As is well known, the velocity and attenuation of an acoustic impulse travelling through an earth formation are indicative of parameters of this formation which may be interpreted by those skilled in the art to estimate the recoverability of hydrocarbons (such as oil and gas) in the formation. Known acoustic logging systems are capable of providing a great deal of useful information about the formations, but nevertheless, have some limitations. For example, inasmuch as the transducers are maintained at a substantial distance from the borehole wall by the centering apparatus on the sonde, the minimum spacing between these transducers must be substantial, e. g., on the order of one foot or more in order to insure that the acoustic wave which is refracted through the formation arrives at the receiver before those which travel through the drilling mud or through the thick mud cake along the borehole -wall. These conditions impose an upper frequency limit to the acoustic waves that may be used without excessive attenuation, 'and so the typical operating frequency for conventional acoustic logging tools is between approximately 10 to 30 kilocycles per second. It is apparent that by so limiting the operating frequency, the resolution of very thin beds or fractures is correspondingly limited. For example, if the width of a fracture is very small compared to the wave length of 'an acoustic wave transmitted thereacross, there will be slight attenuation of the acoustic wave by this fracture, inasmuch as the reflected wave from the fracture is essentially cancelled due to interference.
Furthermore, the disposition of the transducers within the borehole at a substantial lateral distance from the wall thereof permits the acoustic energy to follow multiple paths from the transmitter to-a given receiver, for example along opposite sides of the borehole wall. The length of some of these paths will be of comparable magnitude, so that the composite signal received at a receiver often masks the individual signals due to the acoustic waves travelling over different paths. In accordance with the present invention, a relatively high acoustic frequency is employed, i.e. in the order of between about 50 and about 200 kilocycles per second and the transmitting and receiving transducers are close ly spaced to each other and to the borehole wall.
Accordingly, it is an object of the present invention to overcome the above-mentioned difficulties of conventional systems for examining formations traversed by a well bore.
A further object of the invention is to provide acoustic methods and apparatus for determining the angle and azimuthal direction of the dip of earth strata traversed by a borehole, while at the same time obtaining information relative to other characteristics of the earth formations.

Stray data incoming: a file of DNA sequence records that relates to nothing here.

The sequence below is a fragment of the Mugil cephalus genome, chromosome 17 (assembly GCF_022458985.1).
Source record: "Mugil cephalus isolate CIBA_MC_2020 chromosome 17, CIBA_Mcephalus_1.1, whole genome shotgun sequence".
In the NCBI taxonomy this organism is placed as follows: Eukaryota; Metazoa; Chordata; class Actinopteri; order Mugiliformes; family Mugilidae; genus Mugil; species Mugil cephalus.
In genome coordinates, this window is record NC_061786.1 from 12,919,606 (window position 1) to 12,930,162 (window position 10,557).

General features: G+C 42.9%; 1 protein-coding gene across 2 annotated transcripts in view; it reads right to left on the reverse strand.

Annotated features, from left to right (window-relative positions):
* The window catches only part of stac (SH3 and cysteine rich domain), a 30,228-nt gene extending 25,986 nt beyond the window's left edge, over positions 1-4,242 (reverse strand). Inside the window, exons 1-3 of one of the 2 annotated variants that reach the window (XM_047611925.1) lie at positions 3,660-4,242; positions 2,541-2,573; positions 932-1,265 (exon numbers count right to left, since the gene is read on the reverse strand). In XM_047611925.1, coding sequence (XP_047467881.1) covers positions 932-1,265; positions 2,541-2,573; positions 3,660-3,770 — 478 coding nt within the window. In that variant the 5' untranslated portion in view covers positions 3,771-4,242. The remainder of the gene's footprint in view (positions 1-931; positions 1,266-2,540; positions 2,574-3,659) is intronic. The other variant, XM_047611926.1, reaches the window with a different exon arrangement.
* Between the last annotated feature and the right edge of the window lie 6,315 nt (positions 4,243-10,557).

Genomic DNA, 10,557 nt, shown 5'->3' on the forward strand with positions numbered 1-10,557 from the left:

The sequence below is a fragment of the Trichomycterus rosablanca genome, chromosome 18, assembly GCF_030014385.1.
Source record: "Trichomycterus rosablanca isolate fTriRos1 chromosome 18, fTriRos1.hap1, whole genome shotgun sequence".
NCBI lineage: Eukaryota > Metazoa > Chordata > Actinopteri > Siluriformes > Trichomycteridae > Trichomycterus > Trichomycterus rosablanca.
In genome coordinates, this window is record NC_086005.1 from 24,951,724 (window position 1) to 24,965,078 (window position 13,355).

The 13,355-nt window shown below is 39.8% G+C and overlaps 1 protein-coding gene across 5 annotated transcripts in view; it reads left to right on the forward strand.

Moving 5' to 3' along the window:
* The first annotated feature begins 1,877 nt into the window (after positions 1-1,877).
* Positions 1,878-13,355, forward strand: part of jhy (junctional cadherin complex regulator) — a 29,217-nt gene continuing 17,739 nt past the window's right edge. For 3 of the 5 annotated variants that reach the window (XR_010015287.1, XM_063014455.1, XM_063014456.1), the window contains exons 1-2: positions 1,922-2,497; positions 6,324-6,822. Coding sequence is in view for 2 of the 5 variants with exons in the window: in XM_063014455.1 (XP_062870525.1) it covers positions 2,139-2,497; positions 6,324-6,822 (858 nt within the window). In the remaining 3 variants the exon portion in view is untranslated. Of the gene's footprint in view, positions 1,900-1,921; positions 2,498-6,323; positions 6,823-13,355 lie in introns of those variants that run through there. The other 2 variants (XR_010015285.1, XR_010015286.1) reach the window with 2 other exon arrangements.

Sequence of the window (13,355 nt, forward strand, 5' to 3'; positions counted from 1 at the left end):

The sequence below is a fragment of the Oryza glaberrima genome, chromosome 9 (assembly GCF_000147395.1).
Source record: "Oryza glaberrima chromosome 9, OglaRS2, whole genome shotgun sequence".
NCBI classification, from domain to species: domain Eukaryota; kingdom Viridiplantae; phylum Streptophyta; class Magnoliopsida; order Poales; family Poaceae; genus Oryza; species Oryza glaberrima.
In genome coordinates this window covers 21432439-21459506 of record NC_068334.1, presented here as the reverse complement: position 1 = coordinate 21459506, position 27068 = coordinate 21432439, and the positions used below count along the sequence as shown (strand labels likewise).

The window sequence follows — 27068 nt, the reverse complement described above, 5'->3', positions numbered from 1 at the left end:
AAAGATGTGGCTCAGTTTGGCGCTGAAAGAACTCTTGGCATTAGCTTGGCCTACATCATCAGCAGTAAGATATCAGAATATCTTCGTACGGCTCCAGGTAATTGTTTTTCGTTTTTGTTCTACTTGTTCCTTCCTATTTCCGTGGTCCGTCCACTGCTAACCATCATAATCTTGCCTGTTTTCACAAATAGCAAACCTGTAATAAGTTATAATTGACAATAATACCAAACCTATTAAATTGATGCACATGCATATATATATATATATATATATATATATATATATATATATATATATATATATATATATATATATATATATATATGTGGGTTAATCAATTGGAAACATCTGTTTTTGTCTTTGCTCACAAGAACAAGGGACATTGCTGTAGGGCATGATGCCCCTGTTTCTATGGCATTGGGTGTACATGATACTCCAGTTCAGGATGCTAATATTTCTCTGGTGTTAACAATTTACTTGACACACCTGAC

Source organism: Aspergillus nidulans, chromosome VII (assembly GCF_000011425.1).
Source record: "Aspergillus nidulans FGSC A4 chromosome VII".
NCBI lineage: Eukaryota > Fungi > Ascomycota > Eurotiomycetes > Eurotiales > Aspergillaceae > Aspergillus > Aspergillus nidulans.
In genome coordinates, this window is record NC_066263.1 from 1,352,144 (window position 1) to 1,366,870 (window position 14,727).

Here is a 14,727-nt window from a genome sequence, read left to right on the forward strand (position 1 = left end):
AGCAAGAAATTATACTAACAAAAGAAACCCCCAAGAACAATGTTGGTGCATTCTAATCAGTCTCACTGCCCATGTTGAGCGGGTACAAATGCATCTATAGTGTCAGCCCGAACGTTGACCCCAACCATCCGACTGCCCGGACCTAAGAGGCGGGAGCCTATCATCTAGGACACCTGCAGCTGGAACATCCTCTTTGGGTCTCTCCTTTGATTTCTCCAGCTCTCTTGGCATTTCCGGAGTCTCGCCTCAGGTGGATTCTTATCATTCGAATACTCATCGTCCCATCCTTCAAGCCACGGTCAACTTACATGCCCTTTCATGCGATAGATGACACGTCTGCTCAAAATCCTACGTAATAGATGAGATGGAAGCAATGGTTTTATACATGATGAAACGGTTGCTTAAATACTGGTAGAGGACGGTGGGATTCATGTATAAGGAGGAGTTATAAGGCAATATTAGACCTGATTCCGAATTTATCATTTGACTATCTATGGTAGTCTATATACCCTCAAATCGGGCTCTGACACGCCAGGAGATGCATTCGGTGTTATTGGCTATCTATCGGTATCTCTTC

Another object of the invention is to provide novel methods and apparatus for detecting fractures in the formations through which boreholes extend.
Briefly, the foregoing and other objects and advantages of the invention are attained by disposing at least three pads in laterally mutually spaced relation against the wall of a borehole, each pad carrying at least two electroacoustic transducers. The transducers in each pad are relatively closely spaced from each other, and according to one embodiment one of the transducers of each pad is supplied with pulsed energy of relatively high frequency, and the electrical signals generated by the other transducers in that pad are fed to electronic circuitry which determines the travel time and the attenuation of the acoustic energy through the surrounding formation. This information is supplied to display apparatus which produces logs of travel time and attenuation versus depth for each pad. These logs may be used to determine the porosity of or to detect fractures in the surrounding formation, and also the angle and azimuth of dip of fractures and beds may be readily determined.
In addition, because of the relatively high frequency of the acoustic waves, which permits relatively short spacing between the transducers on each pad, the apparatus according to the invention lends itself to determination of the quality of the cement bond between the column of cement and the casing of a completed well. Such cement bond logging is ditficult to perform in a borehole surrounded by a very hard formation with conventional logging apparatus employing a relatively low frequency acoustic wave, inasmuch as the acoustic wave travelling through the formation arrives at the receiving transducer before the wave travelling through the casing in arrangements where there is a relatively large spacing between the transmitting and receiving transducers.
The features and advantages of the invention are more fully explained in the detailed description of the invention which follows, reference being made to the accompanying drawings wherein:
FIG. 1 is an elevational view of typical well logging apparatus according to the invention in position in a well bore in the earth;
FIG. 2 is an enlarged view taken along the lines 22 of FIG. 1 and looking in the direction of the arrows;